The clean energy sector’s main peak bodies have called on political leaders and the industry to have “honest conversations” about the future of Australia’s coal generators, following yet more controversy about new closure dates this week.
AGL’s decision to bring forward the closure of the Loy Yang A and Bayswater coal generators by a few years was met with dismay by environmental groups, and yet more claims of blackouts and higher power prices by the federal energy minister Angus Taylor.
In a submission to the Energy Security Board’s consultation on a proposed capacity market – which would see coal and gas generators paid to remain available to generate – the Smart Energy Council said it was time for an “honest conversation” about the future closures of coal generators.
“Pretending coal-fired power stations will continue to operate when no longer commercially feasible and, even worse, propping up them up financially as a short-term electoral payment – Angus Taylor’s CoalKeeper subsidy – does not help local communities prepare for the inevitable change or help create new local jobs and industries, and is in obvious contravention of Australia’s international climate change commitments,” the Smart Energy Council says in a submission to the ESB.
“The draft AEMO Integrated System Plan (ISP) is predicting coal closures by 2040, much earlier than some people have anticipated and some governments have planned for. Indeed, the ISP’s step change scenario is increasingly looking like a business as usual scenario.”
“This reinforces the urgent need for significant investment in renewables and firming technologies to be connected and online in coming years.”
The bulk of Australia’s coal generation fleet is expected to close within the next two decades as ageing plants reach the end of their operational lives. The emergence of low-cost supplies of wind and solar power have put pressure on coal generators to remain viable, with several plants facing earlier than expected retirements.
To counteract this pressure, the Morrison government and the ESB have proposed the creation of a “capacity market” within Australia’s main grid, which would provide payments to thermal generators – like coal and gas plants – to remain available in the market, delaying potential closures.
The proposed capacity market notably failed to gain the consensus support of state and territory energy ministers, after it was included as part of the Energy Security Board’s recommended redesign of the National Electricity Market.
The Smart Energy Council says governments should instead be looking to accelerate the deployment of new renewable energy and energy storage projects to replace the coal generators.
“It is long past time to remove the unnecessary barriers to the uptake of cheap, zero emissions residential, commercial and large-scale renewables and that should be the front of mind focus for all Australian governments,” the Smart Energy Council said.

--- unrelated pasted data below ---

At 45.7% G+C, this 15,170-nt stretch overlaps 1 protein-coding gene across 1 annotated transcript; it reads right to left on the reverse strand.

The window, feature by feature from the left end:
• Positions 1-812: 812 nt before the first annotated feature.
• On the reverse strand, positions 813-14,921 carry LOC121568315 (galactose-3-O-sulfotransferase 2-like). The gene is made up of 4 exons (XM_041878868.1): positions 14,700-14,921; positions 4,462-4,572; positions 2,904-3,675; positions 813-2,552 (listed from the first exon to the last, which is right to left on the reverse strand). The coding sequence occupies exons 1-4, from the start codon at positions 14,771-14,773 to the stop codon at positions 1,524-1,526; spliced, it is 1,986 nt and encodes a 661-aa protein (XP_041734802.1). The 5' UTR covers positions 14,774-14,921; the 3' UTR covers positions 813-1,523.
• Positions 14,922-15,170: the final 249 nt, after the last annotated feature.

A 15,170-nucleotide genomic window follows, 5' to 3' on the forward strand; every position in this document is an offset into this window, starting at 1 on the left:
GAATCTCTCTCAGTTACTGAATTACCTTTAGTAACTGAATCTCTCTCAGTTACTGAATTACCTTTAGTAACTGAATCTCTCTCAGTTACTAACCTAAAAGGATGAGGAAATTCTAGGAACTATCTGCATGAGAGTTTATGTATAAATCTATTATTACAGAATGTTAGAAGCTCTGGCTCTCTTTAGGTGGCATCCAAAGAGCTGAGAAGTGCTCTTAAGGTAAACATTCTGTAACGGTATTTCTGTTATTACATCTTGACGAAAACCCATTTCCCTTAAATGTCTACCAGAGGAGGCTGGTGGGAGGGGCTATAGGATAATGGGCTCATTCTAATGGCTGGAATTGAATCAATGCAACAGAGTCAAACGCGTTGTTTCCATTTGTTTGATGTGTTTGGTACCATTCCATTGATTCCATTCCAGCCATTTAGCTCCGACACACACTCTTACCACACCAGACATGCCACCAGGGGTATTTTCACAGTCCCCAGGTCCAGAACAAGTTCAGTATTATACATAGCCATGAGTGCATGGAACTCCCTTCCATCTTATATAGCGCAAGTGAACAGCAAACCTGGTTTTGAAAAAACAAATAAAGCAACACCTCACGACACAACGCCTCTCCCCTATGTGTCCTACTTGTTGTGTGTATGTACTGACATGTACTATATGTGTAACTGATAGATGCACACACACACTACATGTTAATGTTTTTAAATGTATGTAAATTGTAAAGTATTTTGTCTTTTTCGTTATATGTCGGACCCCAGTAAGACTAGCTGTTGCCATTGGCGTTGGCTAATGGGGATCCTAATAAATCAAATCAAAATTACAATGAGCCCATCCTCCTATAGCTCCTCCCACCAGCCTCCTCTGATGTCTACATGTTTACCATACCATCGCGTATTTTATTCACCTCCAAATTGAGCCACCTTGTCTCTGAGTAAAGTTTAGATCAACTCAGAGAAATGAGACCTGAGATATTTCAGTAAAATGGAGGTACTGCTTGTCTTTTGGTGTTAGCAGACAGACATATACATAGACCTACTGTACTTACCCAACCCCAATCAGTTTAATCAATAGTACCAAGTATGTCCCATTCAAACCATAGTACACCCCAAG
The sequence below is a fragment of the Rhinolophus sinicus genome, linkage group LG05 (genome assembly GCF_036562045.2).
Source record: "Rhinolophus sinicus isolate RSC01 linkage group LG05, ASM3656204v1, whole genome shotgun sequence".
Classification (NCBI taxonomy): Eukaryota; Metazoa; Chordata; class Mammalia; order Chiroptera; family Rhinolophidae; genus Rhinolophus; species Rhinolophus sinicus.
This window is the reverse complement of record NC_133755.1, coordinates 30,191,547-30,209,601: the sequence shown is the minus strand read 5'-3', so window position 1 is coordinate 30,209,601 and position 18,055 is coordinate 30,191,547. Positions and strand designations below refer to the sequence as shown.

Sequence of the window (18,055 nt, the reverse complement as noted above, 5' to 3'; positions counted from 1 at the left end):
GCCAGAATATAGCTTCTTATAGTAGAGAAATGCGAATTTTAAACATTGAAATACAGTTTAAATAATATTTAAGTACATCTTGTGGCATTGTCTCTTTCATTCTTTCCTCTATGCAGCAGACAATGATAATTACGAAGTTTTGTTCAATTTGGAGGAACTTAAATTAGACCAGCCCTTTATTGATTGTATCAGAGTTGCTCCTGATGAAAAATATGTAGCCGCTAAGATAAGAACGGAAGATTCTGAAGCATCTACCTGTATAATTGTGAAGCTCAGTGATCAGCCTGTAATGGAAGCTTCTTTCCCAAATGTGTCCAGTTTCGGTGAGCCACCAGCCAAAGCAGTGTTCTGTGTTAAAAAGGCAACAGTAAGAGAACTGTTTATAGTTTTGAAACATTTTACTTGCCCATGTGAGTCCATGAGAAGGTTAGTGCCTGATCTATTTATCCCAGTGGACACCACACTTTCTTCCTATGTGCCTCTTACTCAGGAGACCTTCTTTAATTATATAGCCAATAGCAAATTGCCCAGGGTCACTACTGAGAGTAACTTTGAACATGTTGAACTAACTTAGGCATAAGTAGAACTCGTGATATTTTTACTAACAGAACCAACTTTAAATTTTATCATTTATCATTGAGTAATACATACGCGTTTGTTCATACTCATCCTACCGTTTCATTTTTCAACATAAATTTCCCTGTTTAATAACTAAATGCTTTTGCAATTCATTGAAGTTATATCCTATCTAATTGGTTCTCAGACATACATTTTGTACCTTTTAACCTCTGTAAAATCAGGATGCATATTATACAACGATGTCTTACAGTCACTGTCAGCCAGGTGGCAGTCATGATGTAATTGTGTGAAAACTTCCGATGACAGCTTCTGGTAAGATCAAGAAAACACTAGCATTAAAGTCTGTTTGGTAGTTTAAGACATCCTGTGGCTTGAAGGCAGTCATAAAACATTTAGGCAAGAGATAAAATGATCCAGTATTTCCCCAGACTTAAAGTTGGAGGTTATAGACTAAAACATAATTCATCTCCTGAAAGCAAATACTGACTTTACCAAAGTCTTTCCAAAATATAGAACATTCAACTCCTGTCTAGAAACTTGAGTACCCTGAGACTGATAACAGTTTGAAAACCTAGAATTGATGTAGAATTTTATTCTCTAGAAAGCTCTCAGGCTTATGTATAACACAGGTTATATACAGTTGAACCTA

During its half-year results update on Thursday, AGL Energy announced that it would bring forward the closure of the Loy Yang A and Bayswater coal fired power stations, as part of the company’s “climate commitments”.
The Clean Energy Council said AGL’s announcement highlighted the imperative for political leaders, along with unions, the energy industry and community leaders, to engage with the reality of coal plant closures.
“By the time the next Federal Election rolls around, Liddell will have closed, and Yallourn will be a few years from closure, which is why policy decisions made at this election are critical,” CEC chief executive Kane Thornton said.
“International and Australian experience shows that proactive, planned approaches to industrial transition are likely to achieve far better economic and employment outcomes than reactive, emergency action after closures are announced.”
“It is imperative that industry, government, unions and communities work together to manage this inevitable transition so that people and their communities aren’t left behind,” Thornton added.
Australian Greens leader Adam Bandt echoed the calls in a statement on Friday, who called on Liberal and Labor leaders to establish set timelines for coal plant closures and to provide support to communities during a period of transition.
“Right now, coal workers in Australia are worried for their job security because governments are leaving them exposed. Big coal corporations are edging their closures forward, but both Liberal and Labor seem to be denying it’s happening,” Bandt said.
“Coal is the biggest cause of climate change, and we need to exit it, but in a way that looks after workers and the climate, not big corporate profits.”
“We need a timetabled exit from fossil fuels, similar to the success seen in Germany. It needs to clearly provide a pathway for a zero emissions energy mix by 2035 with plans for workers through that change,” Bandt added.